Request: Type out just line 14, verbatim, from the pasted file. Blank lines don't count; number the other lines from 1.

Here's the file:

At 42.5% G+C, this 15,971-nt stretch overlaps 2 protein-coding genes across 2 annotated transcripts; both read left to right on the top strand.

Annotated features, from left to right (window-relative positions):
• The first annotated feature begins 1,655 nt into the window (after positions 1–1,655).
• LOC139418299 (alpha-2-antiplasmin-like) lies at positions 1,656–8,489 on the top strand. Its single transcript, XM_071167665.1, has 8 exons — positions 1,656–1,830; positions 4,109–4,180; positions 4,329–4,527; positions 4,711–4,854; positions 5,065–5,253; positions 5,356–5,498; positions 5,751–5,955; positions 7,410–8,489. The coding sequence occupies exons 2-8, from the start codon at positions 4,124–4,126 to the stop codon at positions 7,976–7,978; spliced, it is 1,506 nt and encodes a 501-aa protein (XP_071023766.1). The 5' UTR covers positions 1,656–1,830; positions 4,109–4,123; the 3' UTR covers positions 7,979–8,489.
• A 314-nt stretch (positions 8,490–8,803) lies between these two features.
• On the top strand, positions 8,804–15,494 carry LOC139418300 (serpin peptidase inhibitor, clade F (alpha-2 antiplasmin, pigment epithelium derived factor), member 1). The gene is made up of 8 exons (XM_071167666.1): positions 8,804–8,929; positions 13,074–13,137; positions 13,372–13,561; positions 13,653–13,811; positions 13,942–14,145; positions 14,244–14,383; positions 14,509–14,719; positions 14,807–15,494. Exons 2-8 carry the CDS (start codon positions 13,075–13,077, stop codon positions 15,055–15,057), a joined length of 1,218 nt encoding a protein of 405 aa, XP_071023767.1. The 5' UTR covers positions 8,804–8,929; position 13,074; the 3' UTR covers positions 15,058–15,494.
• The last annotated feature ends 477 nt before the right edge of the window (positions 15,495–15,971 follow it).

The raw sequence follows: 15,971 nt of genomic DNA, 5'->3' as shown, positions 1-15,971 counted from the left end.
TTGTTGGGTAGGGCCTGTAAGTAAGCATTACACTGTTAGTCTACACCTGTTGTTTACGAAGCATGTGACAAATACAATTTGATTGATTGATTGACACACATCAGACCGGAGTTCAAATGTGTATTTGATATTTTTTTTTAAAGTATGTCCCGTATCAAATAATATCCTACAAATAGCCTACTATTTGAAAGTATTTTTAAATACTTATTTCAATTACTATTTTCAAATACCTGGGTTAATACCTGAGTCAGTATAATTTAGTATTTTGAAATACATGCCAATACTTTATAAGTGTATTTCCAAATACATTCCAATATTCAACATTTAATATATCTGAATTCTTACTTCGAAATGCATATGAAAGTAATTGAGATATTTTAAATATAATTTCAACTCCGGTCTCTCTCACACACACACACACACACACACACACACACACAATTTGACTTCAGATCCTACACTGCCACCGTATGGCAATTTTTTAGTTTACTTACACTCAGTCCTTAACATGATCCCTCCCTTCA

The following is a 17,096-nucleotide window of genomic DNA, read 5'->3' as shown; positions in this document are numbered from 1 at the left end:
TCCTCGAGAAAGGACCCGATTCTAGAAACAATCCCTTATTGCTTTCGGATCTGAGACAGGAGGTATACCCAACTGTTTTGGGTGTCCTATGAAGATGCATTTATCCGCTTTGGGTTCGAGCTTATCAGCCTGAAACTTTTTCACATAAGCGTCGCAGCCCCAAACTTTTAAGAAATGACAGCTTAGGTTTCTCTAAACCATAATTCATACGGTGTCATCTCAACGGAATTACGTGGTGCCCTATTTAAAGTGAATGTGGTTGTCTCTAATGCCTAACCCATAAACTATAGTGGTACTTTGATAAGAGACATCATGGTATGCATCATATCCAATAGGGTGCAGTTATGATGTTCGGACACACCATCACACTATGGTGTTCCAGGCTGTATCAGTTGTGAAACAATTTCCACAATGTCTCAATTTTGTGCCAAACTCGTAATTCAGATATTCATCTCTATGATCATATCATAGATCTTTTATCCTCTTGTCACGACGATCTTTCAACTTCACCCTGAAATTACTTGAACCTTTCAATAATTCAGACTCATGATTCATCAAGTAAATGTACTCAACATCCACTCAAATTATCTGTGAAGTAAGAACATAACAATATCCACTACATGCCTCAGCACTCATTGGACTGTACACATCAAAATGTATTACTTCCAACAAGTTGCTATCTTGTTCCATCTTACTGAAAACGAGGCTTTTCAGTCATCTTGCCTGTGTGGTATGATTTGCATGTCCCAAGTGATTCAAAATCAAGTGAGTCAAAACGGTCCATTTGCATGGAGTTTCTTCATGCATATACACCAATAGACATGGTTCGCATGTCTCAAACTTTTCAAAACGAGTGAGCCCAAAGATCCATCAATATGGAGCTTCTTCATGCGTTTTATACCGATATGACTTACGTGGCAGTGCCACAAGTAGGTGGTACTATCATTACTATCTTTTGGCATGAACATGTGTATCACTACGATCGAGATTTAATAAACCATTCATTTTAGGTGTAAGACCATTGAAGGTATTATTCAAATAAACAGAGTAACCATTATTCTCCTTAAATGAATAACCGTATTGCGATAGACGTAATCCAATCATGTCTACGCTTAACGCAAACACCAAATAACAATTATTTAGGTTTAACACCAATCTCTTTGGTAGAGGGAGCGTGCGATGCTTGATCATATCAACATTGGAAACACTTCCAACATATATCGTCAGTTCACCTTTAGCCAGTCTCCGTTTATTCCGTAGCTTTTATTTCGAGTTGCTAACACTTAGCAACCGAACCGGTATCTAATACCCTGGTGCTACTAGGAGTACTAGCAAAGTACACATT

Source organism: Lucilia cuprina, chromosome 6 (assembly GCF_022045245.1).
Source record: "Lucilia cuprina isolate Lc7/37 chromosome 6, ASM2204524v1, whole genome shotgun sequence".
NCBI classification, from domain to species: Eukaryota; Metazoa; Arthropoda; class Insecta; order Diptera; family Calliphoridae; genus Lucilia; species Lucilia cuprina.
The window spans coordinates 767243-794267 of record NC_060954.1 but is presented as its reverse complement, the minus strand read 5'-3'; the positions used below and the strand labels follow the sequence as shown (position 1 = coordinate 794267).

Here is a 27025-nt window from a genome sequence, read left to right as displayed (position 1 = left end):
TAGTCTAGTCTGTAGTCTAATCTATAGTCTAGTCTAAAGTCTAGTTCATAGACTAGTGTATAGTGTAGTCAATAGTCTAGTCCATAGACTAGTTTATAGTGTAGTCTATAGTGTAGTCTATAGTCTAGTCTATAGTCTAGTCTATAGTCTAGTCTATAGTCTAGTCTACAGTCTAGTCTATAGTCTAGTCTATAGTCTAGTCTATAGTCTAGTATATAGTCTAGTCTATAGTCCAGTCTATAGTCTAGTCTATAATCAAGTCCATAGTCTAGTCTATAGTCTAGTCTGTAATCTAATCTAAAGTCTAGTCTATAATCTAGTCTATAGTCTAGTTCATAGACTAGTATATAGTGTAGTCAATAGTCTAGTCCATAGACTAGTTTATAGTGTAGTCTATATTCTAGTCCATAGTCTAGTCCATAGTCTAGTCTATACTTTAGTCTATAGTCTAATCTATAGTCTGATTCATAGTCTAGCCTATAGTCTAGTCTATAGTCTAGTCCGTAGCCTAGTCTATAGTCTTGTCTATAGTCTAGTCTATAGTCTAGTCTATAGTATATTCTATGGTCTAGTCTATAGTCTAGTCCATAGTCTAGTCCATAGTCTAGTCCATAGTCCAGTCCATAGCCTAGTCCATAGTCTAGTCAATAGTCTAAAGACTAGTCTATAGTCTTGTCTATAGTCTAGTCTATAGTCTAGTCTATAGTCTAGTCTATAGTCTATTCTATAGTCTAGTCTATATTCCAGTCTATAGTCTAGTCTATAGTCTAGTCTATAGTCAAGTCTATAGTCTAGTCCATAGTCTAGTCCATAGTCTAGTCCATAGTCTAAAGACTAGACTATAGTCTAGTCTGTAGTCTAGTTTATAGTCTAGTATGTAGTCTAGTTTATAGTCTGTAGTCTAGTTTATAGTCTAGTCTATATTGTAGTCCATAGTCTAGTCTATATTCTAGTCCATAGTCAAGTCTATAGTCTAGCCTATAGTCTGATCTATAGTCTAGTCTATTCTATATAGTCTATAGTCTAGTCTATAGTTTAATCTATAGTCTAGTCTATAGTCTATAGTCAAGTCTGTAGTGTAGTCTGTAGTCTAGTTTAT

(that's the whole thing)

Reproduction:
NCBI classification, from domain to species: Eukaryota; Metazoa; Arthropoda; class Insecta; order Diptera; family Calliphoridae; genus Lucilia; species Lucilia cuprina.